Reinventing Singapore

Singapore, a vibrant, multicultural metropolis, is reminding the world that it's more than just a red dot on the map By: Deanna Ting
Singapore Harbor at night // © 2011 Fullerton Bay Hotel Singapore
Singapore Harbor at night // © 2011 Fullerton Bay Hotel Singapore

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Singapore Tourism Board

New Developments in 2011 and Beyond

Sentosa Island
-    Reopening of the Sentosa Boardwalk, a footbridge connecting the mainland of Singapore to Sentosa Island (opened on Jan. 29)
-    Maritime Xperiential Museum, an interactive museum at Resorts World Sentosa that details the history of the Maritime Silk Route along the Strait of Malacca (opening soon)
-    Equarius Hotel and Spa Villas hotel properties at Resorts World Sentosa (opening soon)
-    W Singapore & Sentosa Cove (opening in April 2012)

Marina Bay Sands
-    ArtScience Museum (opened on Feb. 17)
-    Crystal Pavilions, including Louis Vuitton Island, a floating retail "island" of luxury goods, and the Avalon Nightclub (opening in 2011)

Gardens by the Bay
A 250-acre public garden space located next to Marina Bay Sands (opening in 2011)

International Cruise Terminal
A brand-new terminal large enough to accommodate Oasis-class ships (opening in 2011)

River Safari
A new zoological attraction located near Singapore's famous Zoological Gardens and Night Safari (opening in mid 2012)
Singapore wasn't exactly what I had expected it to be.

In the weeks leading up to my trip last October, I'd spoken to fellow travelers who had been there before. Each one, more or less, used the same phrases to describe the diminutive Southeast Asian city-state: very efficient; highly regulated; extremely clean; an ideal stopover; anti-chewing gum.

To some extent, Singapore was all of those things but, as I soon found out, it was also so much more.

From its very beginnings, Singapore has been characterized by change. The former British colony became a fully independent nation less than half a century ago, in 1965. Since then, however, the country has transformed itself from a gritty port city into a thoroughly modern metropolis -- an economic superpower, complete with glittering skyscrapers and labyrinthine mega-malls. In that time, Singapore crafted a reputation for itself as a leading business destination and gateway to Southeast Asia. Now, however, the country is eager to shed its stopover status.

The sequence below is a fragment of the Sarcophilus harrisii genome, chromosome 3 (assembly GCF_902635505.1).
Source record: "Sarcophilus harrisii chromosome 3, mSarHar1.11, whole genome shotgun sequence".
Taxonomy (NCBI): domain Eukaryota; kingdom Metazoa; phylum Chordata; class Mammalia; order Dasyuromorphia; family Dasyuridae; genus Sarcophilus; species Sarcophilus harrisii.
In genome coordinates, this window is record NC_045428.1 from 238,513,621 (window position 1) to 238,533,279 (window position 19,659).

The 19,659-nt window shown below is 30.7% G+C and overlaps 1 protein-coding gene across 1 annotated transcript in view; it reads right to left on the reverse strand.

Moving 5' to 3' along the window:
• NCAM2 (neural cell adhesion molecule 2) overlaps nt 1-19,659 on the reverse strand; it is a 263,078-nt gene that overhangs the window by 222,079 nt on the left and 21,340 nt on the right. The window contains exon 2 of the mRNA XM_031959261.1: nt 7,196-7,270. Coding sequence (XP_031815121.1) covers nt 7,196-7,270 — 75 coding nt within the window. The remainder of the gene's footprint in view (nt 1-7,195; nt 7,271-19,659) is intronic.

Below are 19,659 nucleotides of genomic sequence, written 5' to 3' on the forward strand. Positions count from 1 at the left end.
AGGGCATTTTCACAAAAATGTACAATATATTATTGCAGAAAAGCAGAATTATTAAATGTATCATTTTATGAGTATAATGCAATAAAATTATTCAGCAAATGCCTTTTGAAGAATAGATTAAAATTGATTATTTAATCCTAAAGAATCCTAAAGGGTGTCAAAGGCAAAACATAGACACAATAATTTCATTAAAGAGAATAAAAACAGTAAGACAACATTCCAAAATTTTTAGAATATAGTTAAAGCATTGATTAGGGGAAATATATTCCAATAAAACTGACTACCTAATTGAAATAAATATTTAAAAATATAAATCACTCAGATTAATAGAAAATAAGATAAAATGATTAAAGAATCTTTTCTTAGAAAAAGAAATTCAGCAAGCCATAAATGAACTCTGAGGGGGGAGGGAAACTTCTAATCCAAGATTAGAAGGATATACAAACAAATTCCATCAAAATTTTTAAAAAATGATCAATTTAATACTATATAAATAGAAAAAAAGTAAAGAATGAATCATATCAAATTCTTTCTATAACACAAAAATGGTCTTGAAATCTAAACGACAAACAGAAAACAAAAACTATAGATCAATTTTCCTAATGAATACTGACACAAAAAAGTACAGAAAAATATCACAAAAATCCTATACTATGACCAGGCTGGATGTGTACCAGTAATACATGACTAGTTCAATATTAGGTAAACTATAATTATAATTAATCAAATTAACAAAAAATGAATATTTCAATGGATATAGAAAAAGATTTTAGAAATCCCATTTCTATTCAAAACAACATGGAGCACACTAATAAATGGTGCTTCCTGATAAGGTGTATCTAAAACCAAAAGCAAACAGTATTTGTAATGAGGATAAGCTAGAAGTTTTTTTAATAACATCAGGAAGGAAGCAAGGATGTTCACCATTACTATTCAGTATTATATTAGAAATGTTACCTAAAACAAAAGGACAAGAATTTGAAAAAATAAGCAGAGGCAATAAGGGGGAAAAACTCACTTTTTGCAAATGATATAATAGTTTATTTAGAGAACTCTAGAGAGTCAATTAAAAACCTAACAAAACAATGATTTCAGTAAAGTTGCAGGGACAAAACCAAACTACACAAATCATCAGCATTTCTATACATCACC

"We don't see ourselves as a stopover destination anymore," said Serene Tan, Singapore Tourism Board area director, Eastern U.S. and South America. "We are a must-see destination -- three days is no longer enough time to spend in Singapore because there is so much to do. With all of our new offerings, we hope that we will change people's mindsets about what Singapore is all about and how much time they need to spend there. We hope to continue to surprise visitors that way."

Placing Its Bets
It's that kind of determination on the part of Singapore's government and tourism sector, ostensibly, that led to what many critics deemed to be its greatest gamble: the introduction of casino resorts in a country where legalized gambling had not been allowed in nearly 46 years.

The government's decision to introduce gaming was part of the Singapore Tourism Board's 10-year master plan, introduced in 2005, to double annual international tourism numbers to 17 million and to generate revenues of more than $22 billion by 2015. Also included in those plans were such new developments as the Formula One Singtel Singapore Grand Prix, the world's only Grand Prix night race (debuted in 2008); hosting the inaugural Youth Olympic Games in August 2010; the construction of a 250-acre public park, Gardens by the Bay (slated to open later this year); and the development of a brand-new International Cruise Terminal, large enough to accommodate Oasis-class vessels (also slated to open in this year). Five years into the plan, the two integrated resorts -- Resorts World Sentosa (opened in January 2010) and Marina Bay Sands (opened in April 2010) -- finally came into fruition.

It was a calculated risk, but one that, so far, seems to have paid off. In 2010, Singapore saw record-breaking tourism numbers, welcoming a total of some 10.5 million international visitors from January to November, a 20.7 percent increase from its total visitor arrivals in 2009. Travelers from the U.S. accounted for 382,650 visitors in that same period, a 12.8 percent increase from 2009.